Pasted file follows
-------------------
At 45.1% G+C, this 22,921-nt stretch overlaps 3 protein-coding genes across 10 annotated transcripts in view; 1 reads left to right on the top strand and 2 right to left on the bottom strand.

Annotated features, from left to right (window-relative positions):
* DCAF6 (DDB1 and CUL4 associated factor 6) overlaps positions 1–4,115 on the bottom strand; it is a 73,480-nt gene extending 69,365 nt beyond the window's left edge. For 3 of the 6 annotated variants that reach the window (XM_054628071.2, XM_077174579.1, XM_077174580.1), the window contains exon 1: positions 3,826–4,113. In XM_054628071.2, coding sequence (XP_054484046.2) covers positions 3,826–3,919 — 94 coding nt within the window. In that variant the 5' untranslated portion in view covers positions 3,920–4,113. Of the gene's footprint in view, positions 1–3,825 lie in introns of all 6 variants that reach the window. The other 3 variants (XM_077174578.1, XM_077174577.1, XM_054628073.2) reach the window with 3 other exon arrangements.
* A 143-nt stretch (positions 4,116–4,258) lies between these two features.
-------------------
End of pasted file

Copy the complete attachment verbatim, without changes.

At 45.1% G+C, this 22,921-nt stretch overlaps 3 protein-coding genes across 10 annotated transcripts in view; 1 reads left to right on the top strand and 2 right to left on the bottom strand.

Annotated features, from left to right (window-relative positions):
* DCAF6 (DDB1 and CUL4 associated factor 6) overlaps positions 1–4,115 on the bottom strand; it is a 73,480-nt gene extending 69,365 nt beyond the window's left edge. For 3 of the 6 annotated variants that reach the window (XM_054628071.2, XM_077174579.1, XM_077174580.1), the window contains exon 1: positions 3,826–4,113. In XM_054628071.2, coding sequence (XP_054484046.2) covers positions 3,826–3,919 — 94 coding nt within the window. In that variant the 5' untranslated portion in view covers positions 3,920–4,113. Of the gene's footprint in view, positions 1–3,825 lie in introns of all 6 variants that reach the window. The other 3 variants (XM_077174578.1, XM_077174577.1, XM_054628073.2) reach the window with 3 other exon arrangements.
* A 143-nt stretch (positions 4,116–4,258) lies between these two features.